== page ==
990 F2d 1047 United States v. Jones
990 F.2d 1047
125 A.L.R.Fed. 785, 38 Fed. R. Evid. Serv. 757
UNITED STATES of America, Appellee,
William Arthur JONES, Appellant.
United States Court of Appeals,
Submitted Oct. 16, 1992.
Decided April 9, 1993.
Rehearing and Rehearing En Banc
Denied June 9, 1993.
Faison T. Sessons, Minneapolis, MN, argued, for appellant.
Andrew Dunne, Minneapolis, MN, argued, for appellee.
Before MCMILLIAN, WOLLMAN and HANSEN, Circuit Judges.
HANSEN, Circuit Judge.
William Jones was charged with two counts of possession with intent to distribute a controlled substance in violation of 21 U.S.C. § 841(a)(1) and with one count of use of a firearm in connection with a drug trafficking crime in violation of 18 U.S.C. § 924(c). A jury convicted Jones of all three counts and the district court1 sentenced him to concurrent 151-month terms of imprisonment on the drug count, a consecutive 60-month term on the firearms count to be followed by a five-year term of supervised release. Jones appeals and we affirm.
On June 19, 1991, law enforcement officers sent undercover informant Angela Figeroa to Jones' apartment to conduct a "controlled buy" of crack cocaine. The officers gave Figeroa $350 in pre-recorded government "buy money," and at approximately 10:00 a.m., Figeroa entered the apartment. Several minutes later, Figeroa walked out of Jones' apartment and gave the officers a plastic bag that later proved to contain six grams of crack cocaine.
On the basis of the success of this controlled buy as well as additional information provided by Figeroa regarding Jones' drug trafficking activities, the officers obtained a search warrant for Jones' apartment. The officers returned to the apartment several hours later and waited until Jones, who apparently had left his apartment, returned home. As Jones approached his door, the officers identified themselves, handcuffed Jones, and entered the apartment. They then proceeded to conduct the search.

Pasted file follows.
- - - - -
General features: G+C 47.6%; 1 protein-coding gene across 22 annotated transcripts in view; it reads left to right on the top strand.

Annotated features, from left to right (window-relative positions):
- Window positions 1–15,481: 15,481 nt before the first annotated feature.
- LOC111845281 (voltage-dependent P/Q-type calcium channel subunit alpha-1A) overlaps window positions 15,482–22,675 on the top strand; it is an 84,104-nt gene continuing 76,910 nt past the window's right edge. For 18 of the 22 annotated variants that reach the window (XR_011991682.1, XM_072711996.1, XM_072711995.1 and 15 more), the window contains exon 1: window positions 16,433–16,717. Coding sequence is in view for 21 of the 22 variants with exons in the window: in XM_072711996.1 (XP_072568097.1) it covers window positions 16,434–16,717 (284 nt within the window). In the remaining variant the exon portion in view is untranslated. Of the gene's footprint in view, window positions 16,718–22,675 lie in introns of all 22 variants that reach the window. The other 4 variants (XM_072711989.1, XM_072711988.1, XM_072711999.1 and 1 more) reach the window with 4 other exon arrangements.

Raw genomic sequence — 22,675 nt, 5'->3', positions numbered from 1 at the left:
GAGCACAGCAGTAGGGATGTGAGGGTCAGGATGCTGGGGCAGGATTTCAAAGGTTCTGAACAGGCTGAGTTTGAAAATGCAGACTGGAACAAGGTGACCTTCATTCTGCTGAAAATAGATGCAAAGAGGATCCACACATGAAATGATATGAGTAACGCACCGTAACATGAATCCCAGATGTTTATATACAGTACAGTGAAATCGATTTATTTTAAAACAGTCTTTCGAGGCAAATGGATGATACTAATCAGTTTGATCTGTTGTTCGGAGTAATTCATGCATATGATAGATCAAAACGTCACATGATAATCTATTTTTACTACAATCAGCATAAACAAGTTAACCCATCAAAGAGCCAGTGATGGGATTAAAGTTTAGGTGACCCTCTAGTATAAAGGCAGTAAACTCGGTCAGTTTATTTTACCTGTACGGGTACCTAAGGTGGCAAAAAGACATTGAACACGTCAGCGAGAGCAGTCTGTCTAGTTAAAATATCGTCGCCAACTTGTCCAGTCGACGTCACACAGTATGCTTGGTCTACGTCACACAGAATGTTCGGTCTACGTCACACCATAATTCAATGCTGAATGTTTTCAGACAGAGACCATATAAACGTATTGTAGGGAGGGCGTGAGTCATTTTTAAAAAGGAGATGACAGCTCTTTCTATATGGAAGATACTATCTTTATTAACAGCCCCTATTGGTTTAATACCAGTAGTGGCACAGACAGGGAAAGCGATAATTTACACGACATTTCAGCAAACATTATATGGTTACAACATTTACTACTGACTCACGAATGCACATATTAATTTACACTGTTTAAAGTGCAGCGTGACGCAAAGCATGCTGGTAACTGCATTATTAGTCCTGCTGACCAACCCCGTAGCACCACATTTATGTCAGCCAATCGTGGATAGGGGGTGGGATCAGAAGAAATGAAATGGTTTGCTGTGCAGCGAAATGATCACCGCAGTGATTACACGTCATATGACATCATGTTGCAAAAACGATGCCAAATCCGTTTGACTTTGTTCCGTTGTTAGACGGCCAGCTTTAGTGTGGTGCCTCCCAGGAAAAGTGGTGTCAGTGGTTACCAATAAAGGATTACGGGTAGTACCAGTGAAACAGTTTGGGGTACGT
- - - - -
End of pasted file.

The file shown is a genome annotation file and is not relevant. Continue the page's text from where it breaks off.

During the search the police found over 800 grams of cocaine and over 50 grams of crack cocaine packaged in plastic bags; approximately $7000, including the $350 of pre-recorded buy money that the officers had supplied to Figeroa; various drug paraphernalia; and a loaded .25 caliber handgun. The gun, which forms the basis for the firearm conviction, was found inside a shoe hanging in a shoe rack on the back of the bedroom door. The officers conducting the search also found a box of .25 caliber bullets in a dresser drawer located in the bedroom.
Jones raises two issues on appeal. First, he argues that the evidence presented at trial does not support the § 924(c) firearm conviction. Second, he argues that the district court erred when it denied his motion in limine to exclude all testimony regarding the undercover controlled buy.
Defendant challenges the sufficiency of the evidence to support his conviction under 18 U.S.C. § 924(c). Section 924(c) provides in part as follows:
Whoever, during and in relation to any ... drug trafficking crime ... for which he may be prosecuted in a court of the United States, uses or carries a firearm, shall, in addition to the punishment provided for such ... drug trafficking crime, be sentenced to imprisonment for five years....